Monday, December 29, 2008

The Two-Minute Miracles

Thanks to CBC Radio 2 and a December 20th trip to Costco with Steve Jones, I now know about the Toronto based band, Two-Minute Miracles. These guys are so under the radar but totally authentic and unwary roots rock.

The video above is of a live performance of "Stall Tactics", which I encourage people to purchase off iTunes, from the album Volume III The Silence of Animals. Weird title, but that's good. I purchased several songs from various recordings of theirs and then burned a CD for Steve for Christmas. This I hope, will push him to set up his iTunes account on his "new" iMac and buy the albums in full. So far, Steve loves these guys.

This video link is of a more polished production; an upbeat sort of tune, which I will also buy, from the album "Lions of Love". Title song from that album is also really good.

Saturday, December 27, 2008

The state of the union post Christmas 2008

This morning after a truly lack luster Christmas spent virtually alone, snow bound, suffering with achey-flu-like symptoms, and then yesterday from 11:45 am to 2:10 pm, joining in the “fun” with six other homeowners up on the roof of our apartment building, heaving twelve-thousand pounds of snow off to the ground, well, I have awakened to the fact that I am a cynical and fearful person. Buddy's down to one last tin of Fancy Feast and it's the Salmon flavor one which he's not wild about.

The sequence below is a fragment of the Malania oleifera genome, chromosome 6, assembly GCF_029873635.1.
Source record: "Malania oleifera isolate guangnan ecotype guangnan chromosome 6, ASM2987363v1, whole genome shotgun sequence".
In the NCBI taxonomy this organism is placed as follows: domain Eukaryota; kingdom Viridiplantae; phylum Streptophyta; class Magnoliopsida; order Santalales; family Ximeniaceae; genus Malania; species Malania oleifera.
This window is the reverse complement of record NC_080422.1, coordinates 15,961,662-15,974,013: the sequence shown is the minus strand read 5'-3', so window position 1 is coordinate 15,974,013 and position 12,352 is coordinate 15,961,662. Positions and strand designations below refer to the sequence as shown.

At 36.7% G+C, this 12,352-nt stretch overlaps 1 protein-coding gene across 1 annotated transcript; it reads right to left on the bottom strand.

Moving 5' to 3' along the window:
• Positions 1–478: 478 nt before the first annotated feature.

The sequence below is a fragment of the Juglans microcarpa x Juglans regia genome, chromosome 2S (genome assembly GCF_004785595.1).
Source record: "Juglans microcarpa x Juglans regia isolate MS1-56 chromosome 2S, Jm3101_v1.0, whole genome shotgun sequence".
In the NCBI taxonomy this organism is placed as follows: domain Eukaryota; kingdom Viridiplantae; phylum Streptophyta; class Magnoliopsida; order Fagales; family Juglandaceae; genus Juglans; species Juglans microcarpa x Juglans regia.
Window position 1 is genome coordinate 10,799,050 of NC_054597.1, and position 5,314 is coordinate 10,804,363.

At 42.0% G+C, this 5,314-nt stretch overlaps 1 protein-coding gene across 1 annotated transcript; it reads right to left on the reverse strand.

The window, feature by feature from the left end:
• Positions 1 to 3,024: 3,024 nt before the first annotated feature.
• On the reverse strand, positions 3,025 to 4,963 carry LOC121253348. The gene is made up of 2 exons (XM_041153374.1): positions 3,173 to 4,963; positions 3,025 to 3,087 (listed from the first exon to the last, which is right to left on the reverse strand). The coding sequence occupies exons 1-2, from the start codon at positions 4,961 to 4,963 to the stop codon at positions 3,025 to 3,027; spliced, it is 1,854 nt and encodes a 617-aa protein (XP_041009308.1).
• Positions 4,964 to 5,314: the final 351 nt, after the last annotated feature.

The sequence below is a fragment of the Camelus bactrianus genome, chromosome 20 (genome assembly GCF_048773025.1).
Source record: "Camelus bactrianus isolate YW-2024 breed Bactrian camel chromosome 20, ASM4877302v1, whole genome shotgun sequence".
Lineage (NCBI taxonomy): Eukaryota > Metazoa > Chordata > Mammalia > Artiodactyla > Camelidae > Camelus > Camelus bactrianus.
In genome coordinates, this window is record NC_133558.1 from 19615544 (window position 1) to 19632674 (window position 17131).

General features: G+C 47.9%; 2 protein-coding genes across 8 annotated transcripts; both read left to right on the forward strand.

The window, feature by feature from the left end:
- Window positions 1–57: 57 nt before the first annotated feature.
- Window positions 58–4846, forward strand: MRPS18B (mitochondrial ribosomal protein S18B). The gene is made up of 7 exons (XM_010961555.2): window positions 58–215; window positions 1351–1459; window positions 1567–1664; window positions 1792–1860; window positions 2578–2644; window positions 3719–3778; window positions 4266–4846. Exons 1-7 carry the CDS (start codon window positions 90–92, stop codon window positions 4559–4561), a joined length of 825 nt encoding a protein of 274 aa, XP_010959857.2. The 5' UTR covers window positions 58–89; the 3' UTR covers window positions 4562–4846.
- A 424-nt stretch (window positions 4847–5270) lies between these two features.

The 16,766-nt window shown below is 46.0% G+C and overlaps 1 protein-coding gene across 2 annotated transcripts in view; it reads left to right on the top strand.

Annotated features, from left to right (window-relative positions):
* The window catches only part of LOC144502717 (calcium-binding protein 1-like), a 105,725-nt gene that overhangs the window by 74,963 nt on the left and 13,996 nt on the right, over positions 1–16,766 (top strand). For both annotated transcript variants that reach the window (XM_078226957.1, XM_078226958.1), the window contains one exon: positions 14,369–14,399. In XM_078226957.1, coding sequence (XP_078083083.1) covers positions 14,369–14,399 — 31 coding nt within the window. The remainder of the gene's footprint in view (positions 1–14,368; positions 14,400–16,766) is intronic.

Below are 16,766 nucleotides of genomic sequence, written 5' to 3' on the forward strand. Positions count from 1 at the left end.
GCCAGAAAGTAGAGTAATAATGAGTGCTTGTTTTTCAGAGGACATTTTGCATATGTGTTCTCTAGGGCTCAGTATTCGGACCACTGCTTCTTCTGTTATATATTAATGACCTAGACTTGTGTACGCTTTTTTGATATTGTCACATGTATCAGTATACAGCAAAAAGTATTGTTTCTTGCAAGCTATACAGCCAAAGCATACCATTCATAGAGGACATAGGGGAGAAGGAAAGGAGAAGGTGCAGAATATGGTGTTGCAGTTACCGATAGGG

And even worse, reading the NY Times online this morning, right there in black and whitish, “Billboard reported that three-quarters of Santogold’s (singer Santi White – whom I don’t know or listen to) excellent album has already been licensed for commercials, video games and soundtracks, and Ms White appears in advertisements for sneakers.”

Journalist Jon Pareles has it right, it’s a hard one to fathom at times. He goes on to state, “this is the reality of the 21st-century music business. Selling recordings to consumers as inexpensive artworks to be appreciated for their own sake is a much-diminished enterprise now that free copies multiply across the Web.”

Good grief. I love his description of the two types of music listeners – me being of the first collective – an apparent dying bread; “While people (I’d be one of these people) still love music enough to track it down, collect it, argue over it and judge their Facebook friends by it, many see no reason to pay for it.”